“I was shocked,” Bracamonte said after realizing the shooter was his former co-worker. “It was not his character – I never imagined.”
The number of evictions are rising as rents increase in Arizona and pandemic protections have disappeared for tenants. Chris Groninger, eviction expert and chief strategy officer with the Arizona Bar Foundation, said evictions can easily expose constables to unsafe situations.
“Losing your home can be devastating. Emotionally charged situations, like evictions, have always put constables and other law enforcement agencies in vulnerable positions — simply for doing their jobs,” Groninger said.
“What happened to Constable Martinez-Garibay and the other victims in Tucson is horrifying and inexcusable.”
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Arizona agencies offer support, condolences
Martinez was the second constable involved in a shooting in two months, according to the constables association. The other constable survived.
“Our condolences to her family, friends, the Pima County Constable’s Office, and the people of Tucson,” the association said in the statement.
Pima County Constable Thomas Schenek said in a statement he was “deeply saddened and at a profound loss for words” after Martinez’s death.
“I have not been able to clear my thoughts of today’s tragic event, and my heartfelt thoughts and prayers are extended for her family, friends and coworkers who loved and will forever miss her,” Schenek said. He also offered condolences for the other victims of the shooting.
Constables are elected officials charged with enforcing county court orders. They remove people from their homes during evictions, serve orders of protection and deliver subpoenas.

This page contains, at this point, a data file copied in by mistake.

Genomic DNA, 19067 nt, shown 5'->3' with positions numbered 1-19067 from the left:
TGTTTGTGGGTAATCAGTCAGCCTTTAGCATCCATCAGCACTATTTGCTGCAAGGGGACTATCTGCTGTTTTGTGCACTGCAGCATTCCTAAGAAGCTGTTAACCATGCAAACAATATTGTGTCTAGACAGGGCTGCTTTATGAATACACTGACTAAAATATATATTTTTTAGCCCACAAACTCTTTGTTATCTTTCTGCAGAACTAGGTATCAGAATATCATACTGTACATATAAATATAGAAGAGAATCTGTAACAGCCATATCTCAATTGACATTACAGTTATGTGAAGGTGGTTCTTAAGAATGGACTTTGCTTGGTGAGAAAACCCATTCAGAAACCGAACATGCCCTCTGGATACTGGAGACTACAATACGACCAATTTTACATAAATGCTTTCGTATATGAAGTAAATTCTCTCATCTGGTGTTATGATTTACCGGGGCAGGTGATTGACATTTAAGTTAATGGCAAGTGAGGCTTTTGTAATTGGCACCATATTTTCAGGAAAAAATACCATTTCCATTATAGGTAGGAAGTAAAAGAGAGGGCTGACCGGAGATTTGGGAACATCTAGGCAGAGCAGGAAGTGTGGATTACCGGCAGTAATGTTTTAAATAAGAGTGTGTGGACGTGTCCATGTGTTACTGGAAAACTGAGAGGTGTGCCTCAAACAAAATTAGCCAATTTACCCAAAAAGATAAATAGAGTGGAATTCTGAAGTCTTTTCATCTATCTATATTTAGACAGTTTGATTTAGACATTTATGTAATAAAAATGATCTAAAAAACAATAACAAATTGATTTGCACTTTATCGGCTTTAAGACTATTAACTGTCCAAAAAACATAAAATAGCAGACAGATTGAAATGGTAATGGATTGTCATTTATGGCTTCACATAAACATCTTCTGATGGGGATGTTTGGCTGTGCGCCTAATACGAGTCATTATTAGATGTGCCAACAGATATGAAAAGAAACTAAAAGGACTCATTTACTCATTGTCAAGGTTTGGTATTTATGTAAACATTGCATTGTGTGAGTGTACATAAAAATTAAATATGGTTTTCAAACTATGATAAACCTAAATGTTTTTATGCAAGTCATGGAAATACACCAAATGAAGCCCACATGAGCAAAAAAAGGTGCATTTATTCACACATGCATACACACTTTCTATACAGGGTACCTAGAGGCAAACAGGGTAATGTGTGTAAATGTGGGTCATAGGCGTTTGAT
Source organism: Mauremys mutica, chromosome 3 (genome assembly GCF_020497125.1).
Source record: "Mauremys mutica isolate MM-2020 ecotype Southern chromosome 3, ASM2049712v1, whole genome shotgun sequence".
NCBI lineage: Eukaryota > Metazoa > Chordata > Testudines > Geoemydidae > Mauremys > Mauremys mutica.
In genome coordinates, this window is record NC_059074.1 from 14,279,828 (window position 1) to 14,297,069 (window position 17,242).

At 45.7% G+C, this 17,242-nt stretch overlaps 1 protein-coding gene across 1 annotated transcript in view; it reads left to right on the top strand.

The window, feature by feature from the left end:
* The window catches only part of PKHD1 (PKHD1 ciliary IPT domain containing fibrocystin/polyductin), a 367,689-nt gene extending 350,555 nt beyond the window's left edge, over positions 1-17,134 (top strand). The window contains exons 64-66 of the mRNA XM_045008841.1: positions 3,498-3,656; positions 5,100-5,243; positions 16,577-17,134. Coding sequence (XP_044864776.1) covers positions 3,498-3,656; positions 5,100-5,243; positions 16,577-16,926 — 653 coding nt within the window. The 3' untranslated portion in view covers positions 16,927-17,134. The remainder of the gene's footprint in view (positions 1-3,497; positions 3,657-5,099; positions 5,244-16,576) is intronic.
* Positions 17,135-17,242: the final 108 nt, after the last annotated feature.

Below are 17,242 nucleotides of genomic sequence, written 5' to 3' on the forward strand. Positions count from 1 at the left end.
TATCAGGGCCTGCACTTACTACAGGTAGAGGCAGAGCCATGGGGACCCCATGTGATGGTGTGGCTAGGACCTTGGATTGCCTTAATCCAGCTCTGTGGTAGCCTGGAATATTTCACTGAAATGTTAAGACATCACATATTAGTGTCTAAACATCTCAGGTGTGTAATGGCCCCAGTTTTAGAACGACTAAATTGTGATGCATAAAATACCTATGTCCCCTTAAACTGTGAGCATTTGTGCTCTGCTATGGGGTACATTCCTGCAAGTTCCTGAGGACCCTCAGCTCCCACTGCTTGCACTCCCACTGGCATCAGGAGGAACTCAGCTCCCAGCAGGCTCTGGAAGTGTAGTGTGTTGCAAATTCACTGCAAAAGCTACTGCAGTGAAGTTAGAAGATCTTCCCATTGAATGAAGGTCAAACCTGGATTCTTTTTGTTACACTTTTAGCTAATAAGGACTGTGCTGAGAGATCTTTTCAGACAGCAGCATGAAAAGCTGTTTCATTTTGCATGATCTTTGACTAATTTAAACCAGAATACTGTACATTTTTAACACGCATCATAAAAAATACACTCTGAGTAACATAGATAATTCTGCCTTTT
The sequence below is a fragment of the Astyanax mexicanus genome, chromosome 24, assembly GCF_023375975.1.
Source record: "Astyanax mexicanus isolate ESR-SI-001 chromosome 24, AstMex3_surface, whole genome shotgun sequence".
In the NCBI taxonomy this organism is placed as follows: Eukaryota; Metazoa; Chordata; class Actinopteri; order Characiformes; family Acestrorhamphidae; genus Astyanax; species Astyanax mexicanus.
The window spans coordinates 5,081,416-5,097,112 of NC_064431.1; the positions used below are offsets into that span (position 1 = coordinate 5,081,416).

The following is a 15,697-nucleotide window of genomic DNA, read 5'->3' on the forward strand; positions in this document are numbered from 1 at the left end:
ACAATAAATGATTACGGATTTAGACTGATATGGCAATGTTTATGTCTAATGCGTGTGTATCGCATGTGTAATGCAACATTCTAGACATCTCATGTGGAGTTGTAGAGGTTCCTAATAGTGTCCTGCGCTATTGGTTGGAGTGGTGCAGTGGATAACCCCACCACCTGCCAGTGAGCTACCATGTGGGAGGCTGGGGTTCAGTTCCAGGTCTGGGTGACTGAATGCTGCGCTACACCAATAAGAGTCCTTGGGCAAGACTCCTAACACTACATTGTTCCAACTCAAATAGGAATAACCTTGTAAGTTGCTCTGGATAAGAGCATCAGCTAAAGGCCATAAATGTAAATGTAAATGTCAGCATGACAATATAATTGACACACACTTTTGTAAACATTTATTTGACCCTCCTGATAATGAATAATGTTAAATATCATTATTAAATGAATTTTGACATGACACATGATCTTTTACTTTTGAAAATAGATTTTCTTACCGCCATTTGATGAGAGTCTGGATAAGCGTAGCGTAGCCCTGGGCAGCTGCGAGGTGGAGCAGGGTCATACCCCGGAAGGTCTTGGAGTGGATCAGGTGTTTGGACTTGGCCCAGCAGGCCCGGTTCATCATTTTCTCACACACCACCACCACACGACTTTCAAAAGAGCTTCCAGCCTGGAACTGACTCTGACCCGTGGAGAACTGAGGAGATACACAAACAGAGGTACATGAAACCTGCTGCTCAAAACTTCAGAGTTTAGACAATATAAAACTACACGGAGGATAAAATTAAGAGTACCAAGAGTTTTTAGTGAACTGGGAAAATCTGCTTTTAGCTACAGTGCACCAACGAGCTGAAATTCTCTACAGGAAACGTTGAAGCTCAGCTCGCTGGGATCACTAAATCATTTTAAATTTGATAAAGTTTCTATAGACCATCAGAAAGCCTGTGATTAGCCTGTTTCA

The Pima County Constables Office released a statement on Friday afternoon saying although constables know they face risks while conducting evictions in their local communities, Thursday’s deaths were “devastating.”
“We all know that the job of an Arizona Constable comes with risk, but we go about our business with caution and professionalism and treat all with whom we come in contact with respect and dignity,” the office said. “Constable Martinez gave her life in that service and we honor her for her dedication to duty and public service.”
The Constables Office located at the Pima County Public Services Building on 240 N. Stone Avenue was expected to remain closed for the day. Members of the public were advised to drop off paperwork with the building’s security staff before 5 p.m. Friday, or call the Constables Office and leave a message at 520-724-5442.
The Scottsdale Police Department also paid its respects Friday on social media.
“We are deeply saddened by the tragic loss of Pima County Constable Deborah Martinez,” Scottsdale police said. “Our thoughts and prayers are with her family and friends in this most difficult time.”
Includes information from Arizona Republic reporter Catherine Reagor.
This article originally appeared on Arizona Republic: Tucson constable shooting: 3 victims, shooter identified